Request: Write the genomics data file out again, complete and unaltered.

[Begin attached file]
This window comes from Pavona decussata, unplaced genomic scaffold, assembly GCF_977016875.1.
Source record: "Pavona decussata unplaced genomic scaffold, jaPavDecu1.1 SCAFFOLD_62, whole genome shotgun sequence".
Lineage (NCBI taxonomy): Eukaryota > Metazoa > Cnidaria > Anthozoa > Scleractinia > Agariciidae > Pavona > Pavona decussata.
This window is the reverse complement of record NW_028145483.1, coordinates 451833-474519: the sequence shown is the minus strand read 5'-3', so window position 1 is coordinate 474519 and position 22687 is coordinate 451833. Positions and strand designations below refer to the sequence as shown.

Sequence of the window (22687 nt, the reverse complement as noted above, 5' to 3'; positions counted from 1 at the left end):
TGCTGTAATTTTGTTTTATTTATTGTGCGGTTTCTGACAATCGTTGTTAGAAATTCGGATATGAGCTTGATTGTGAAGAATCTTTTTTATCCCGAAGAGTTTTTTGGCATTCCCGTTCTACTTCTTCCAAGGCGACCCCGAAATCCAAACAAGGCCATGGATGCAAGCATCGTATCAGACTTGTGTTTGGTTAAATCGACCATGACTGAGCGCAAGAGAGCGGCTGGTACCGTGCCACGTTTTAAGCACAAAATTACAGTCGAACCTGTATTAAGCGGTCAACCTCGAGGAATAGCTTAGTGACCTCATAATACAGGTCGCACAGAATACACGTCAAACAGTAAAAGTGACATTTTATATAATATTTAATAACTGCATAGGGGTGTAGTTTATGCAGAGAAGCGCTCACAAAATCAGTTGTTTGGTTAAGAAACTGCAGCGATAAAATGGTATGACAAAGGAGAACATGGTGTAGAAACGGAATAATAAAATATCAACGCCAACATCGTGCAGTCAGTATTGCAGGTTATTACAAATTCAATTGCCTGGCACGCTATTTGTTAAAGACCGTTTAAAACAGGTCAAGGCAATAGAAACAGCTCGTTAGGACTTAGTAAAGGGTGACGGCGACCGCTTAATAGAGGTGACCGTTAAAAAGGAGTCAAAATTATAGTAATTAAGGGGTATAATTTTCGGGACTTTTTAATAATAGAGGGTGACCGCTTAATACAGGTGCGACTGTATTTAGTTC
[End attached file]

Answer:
This window comes from Pavona decussata, unplaced genomic scaffold, assembly GCF_977016875.1.
Source record: "Pavona decussata unplaced genomic scaffold, jaPavDecu1.1 SCAFFOLD_62, whole genome shotgun sequence".
Lineage (NCBI taxonomy): Eukaryota > Metazoa > Cnidaria > Anthozoa > Scleractinia > Agariciidae > Pavona > Pavona decussata.
This window is the reverse complement of record NW_028145483.1, coordinates 451833-474519: the sequence shown is the minus strand read 5'-3', so window position 1 is coordinate 474519 and position 22687 is coordinate 451833. Positions and strand designations below refer to the sequence as shown.

Sequence of the window (22687 nt, the reverse complement as noted above, 5' to 3'; positions counted from 1 at the left end):
TGCTGTAATTTTGTTTTATTTATTGTGCGGTTTCTGACAATCGTTGTTAGAAATTCGGATATGAGCTTGATTGTGAAGAATCTTTTTTATCCCGAAGAGTTTTTTGGCATTCCCGTTCTACTTCTTCCAAGGCGACCCCGAAATCCAAACAAGGCCATGGATGCAAGCATCGTATCAGACTTGTGTTTGGTTAAATCGACCATGACTGAGCGCAAGAGAGCGGCTGGTACCGTGCCACGTTTTAAGCACAAAATTACAGTCGAACCTGTATTAAGCGGTCAACCTCGAGGAATAGCTTAGTGACCTCATAATACAGGTCGCACAGAATACACGTCAAACAGTAAAAGTGACATTTTATATAATATTTAATAACTGCATAGGGGTGTAGTTTATGCAGAGAAGCGCTCACAAAATCAGTTGTTTGGTTAAGAAACTGCAGCGATAAAATGGTATGACAAAGGAGAACATGGTGTAGAAACGGAATAATAAAATATCAACGCCAACATCGTGCAGTCAGTATTGCAGGTTATTACAAATTCAATTGCCTGGCACGCTATTTGTTAAAGACCGTTTAAAACAGGTCAAGGCAATAGAAACAGCTCGTTAGGACTTAGTAAAGGGTGACGGCGACCGCTTAATAGAGGTGACCGTTAAAAAGGAGTCAAAATTATAGTAATTAAGGGGTATAATTTTCGGGACTTTTTAATAATAGAGGGTGACCGCTTAATACAGGTGCGACTGTATTTAGTTC